Organisations then need to implement sustainable practices in the warehouse, leveraging technology to optimise operations. This includes using technology to determine the most efficient customer packaging sizes, reducing waste, and guiding staff on consolidating orders to minimise shipments and cut carbon emissions. Additionally, offering consumers options like click-and-collect can align with their existing plans, promoting sustainability rather than just delivery speed. Providing flexible delivery options is increasingly seen as crucial, as the fastest route is typically not the most eco-friendly.

A sustainable future

As data and computer security threats evolve, we’re now transitioning to increased controls around how our products are made, procured, packaged and shipped to the public. For a variety of reasons, from ethical to legal and public sentiment, ESG considerations and controls are becoming increasingly important in logistics and fulfilment.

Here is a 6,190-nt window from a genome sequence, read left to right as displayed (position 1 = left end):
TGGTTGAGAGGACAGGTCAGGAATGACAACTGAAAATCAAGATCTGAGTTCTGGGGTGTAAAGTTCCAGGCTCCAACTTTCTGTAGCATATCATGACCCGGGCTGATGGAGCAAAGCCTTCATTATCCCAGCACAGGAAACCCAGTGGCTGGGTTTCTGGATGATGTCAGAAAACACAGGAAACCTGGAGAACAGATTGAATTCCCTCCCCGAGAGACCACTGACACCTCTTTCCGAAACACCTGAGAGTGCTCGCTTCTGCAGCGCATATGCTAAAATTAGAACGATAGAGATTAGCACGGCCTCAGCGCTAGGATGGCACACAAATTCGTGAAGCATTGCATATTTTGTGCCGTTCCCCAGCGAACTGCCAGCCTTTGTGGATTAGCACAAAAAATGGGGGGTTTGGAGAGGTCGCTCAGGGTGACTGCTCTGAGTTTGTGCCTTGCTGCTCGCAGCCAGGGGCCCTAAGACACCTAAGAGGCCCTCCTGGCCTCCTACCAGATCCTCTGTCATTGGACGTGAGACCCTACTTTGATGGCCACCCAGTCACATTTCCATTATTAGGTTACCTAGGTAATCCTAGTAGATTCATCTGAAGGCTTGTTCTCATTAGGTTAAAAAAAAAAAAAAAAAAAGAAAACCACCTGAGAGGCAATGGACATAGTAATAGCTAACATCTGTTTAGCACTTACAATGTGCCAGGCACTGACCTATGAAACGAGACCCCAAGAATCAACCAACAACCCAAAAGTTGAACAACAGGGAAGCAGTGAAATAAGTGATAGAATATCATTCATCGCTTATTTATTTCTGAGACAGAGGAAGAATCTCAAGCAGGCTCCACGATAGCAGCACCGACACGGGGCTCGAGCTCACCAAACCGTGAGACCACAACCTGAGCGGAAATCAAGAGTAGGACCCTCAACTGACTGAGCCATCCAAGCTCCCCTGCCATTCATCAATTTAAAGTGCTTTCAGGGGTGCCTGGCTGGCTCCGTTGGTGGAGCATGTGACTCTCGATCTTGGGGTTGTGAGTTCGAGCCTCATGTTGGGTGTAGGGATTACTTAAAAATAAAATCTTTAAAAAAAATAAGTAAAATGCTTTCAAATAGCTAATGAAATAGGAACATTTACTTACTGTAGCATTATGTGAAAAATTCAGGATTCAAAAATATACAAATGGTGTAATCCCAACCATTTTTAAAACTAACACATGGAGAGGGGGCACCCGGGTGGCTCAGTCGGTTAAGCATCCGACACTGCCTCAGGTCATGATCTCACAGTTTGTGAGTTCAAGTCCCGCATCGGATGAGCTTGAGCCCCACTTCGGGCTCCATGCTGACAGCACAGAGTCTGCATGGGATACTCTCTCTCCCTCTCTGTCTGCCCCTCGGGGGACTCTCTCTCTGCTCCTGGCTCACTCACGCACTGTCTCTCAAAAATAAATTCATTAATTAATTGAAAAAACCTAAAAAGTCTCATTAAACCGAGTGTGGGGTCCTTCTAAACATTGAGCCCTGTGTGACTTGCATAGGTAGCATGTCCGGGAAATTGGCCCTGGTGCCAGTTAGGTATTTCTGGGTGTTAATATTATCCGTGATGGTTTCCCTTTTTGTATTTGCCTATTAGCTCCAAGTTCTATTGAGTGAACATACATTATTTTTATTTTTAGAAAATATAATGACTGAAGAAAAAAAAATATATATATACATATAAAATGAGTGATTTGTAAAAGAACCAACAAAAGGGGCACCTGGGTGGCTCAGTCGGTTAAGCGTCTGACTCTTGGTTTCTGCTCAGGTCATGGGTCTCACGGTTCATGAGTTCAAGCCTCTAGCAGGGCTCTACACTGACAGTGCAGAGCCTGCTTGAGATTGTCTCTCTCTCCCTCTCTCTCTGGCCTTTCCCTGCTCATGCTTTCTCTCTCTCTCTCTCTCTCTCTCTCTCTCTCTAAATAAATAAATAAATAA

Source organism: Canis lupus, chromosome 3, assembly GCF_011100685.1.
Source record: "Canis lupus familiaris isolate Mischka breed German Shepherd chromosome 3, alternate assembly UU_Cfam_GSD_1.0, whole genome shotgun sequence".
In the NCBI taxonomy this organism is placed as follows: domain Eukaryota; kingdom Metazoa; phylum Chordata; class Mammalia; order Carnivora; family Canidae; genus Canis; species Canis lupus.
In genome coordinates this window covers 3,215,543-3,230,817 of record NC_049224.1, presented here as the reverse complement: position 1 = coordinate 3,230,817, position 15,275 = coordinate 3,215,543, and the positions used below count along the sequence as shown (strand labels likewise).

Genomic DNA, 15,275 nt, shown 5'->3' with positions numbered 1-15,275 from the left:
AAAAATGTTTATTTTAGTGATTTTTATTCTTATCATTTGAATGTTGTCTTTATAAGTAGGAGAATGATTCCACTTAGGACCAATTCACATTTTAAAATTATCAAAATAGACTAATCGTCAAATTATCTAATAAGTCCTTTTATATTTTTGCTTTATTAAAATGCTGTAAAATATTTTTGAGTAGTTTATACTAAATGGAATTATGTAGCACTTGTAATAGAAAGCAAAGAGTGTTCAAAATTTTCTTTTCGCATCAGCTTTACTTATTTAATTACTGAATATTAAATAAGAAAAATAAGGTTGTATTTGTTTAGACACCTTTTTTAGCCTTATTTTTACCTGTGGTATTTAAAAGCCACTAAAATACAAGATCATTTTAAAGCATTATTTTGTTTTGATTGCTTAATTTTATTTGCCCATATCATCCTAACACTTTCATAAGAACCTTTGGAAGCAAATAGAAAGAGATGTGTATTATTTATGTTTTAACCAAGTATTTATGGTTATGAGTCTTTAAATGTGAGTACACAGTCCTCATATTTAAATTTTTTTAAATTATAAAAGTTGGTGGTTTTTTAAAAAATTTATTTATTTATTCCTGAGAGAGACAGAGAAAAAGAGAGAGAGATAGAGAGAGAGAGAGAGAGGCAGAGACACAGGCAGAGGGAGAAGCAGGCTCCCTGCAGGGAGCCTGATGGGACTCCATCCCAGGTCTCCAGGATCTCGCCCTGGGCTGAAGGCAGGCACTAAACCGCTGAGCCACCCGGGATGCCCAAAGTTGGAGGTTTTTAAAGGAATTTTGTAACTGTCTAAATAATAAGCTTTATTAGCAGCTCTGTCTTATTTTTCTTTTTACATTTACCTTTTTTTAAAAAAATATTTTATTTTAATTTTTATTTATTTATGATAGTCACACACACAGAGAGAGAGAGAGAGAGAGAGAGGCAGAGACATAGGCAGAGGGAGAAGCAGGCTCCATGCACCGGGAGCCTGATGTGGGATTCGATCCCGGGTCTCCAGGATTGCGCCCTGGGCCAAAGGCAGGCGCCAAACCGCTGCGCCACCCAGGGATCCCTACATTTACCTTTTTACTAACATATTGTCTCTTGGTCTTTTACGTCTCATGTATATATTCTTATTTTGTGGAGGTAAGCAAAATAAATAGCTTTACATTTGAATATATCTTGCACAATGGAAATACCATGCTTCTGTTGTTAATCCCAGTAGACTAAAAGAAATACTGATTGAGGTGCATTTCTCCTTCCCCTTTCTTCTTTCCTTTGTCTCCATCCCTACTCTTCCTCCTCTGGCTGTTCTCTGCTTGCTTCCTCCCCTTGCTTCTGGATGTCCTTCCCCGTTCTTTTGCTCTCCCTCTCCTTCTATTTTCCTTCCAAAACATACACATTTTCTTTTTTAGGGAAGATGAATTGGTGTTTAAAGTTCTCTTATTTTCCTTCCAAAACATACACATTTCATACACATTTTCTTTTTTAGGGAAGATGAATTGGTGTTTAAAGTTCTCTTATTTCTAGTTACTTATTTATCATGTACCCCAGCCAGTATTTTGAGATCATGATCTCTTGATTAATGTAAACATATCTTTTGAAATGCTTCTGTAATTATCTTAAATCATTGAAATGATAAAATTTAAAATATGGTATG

Alongside this, the trajectory is for more sales to be made via Direct-to-Consumer channels, the desire for more convenient services and customer willingness to hop brands means that businesses  must prioritise sustainable practices. Consumers now expect the ability to customise delivery parameters and choose from transparently-priced options, or they will take their business elsewhere. Brands must manage their order and delivery options effectively to stay competitive.